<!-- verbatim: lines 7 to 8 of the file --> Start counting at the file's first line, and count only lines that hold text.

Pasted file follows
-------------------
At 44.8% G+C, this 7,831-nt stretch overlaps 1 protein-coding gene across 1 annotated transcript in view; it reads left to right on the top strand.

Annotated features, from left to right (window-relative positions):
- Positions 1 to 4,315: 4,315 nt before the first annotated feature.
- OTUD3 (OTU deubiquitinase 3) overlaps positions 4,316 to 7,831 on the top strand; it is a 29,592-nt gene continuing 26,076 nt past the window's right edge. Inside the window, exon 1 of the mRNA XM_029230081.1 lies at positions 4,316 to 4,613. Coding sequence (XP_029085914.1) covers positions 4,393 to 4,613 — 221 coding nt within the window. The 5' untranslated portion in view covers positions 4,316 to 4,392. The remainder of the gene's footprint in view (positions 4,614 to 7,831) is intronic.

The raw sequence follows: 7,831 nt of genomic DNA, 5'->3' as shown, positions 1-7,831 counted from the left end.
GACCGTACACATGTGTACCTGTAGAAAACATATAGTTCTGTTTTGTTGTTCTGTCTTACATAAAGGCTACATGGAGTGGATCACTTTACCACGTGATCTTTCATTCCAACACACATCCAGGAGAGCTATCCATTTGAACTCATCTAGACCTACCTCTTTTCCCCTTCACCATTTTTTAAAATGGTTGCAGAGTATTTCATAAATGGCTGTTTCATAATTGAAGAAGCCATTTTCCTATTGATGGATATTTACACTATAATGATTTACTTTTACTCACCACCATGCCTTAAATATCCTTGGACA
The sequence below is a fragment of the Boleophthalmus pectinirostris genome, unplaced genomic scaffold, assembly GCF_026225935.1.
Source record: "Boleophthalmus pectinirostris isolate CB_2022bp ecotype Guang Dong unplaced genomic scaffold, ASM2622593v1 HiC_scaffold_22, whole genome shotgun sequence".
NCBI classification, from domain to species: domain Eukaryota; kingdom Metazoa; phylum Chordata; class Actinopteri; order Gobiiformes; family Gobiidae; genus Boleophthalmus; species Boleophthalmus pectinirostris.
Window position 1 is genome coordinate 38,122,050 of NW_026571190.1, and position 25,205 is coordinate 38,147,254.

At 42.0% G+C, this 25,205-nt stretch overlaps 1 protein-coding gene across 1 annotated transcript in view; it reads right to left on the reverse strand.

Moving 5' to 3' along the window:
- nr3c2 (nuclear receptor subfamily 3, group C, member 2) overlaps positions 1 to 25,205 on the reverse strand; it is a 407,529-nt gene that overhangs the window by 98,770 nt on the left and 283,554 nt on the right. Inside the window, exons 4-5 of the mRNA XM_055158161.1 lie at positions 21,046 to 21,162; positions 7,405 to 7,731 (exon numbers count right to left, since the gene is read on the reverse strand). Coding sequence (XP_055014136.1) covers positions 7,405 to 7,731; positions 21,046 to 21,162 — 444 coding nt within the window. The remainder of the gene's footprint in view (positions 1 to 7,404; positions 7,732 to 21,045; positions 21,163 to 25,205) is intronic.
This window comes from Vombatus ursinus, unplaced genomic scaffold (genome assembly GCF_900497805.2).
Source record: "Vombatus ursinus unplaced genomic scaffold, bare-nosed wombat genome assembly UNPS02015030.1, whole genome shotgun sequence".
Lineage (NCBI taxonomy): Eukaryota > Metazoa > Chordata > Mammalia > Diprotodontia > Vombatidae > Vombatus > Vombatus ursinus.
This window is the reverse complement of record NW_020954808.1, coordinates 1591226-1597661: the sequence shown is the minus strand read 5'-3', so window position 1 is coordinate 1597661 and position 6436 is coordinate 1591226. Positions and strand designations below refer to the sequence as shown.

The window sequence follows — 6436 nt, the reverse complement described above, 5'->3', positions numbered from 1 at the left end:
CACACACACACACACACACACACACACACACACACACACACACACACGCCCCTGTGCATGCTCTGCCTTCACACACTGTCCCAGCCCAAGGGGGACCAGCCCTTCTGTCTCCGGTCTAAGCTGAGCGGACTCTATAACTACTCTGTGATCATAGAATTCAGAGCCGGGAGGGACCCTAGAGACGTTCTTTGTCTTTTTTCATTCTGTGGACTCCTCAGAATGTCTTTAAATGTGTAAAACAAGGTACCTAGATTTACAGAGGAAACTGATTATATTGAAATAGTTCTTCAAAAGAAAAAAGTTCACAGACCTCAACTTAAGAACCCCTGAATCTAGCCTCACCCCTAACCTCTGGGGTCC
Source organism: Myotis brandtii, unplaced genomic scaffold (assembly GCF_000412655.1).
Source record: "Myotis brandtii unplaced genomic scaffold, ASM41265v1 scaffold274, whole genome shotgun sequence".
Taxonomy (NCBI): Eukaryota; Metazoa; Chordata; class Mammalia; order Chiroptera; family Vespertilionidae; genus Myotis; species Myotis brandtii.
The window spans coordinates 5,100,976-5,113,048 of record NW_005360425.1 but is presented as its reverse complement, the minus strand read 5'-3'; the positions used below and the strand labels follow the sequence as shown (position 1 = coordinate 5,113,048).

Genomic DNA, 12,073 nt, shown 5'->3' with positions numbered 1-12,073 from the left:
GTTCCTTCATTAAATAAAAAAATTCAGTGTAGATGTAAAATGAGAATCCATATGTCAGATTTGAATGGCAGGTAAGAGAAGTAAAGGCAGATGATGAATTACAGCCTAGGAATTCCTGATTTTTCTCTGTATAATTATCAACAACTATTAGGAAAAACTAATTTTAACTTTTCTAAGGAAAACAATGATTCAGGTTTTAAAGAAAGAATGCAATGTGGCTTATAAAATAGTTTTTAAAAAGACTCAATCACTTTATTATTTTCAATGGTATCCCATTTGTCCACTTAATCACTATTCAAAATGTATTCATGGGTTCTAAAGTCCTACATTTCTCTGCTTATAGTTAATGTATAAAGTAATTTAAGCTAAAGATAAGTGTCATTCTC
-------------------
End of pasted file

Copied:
The sequence below is a fragment of the Boleophthalmus pectinirostris genome, unplaced genomic scaffold, assembly GCF_026225935.1.
Source record: "Boleophthalmus pectinirostris isolate CB_2022bp ecotype Guang Dong unplaced genomic scaffold, ASM2622593v1 HiC_scaffold_22, whole genome shotgun sequence".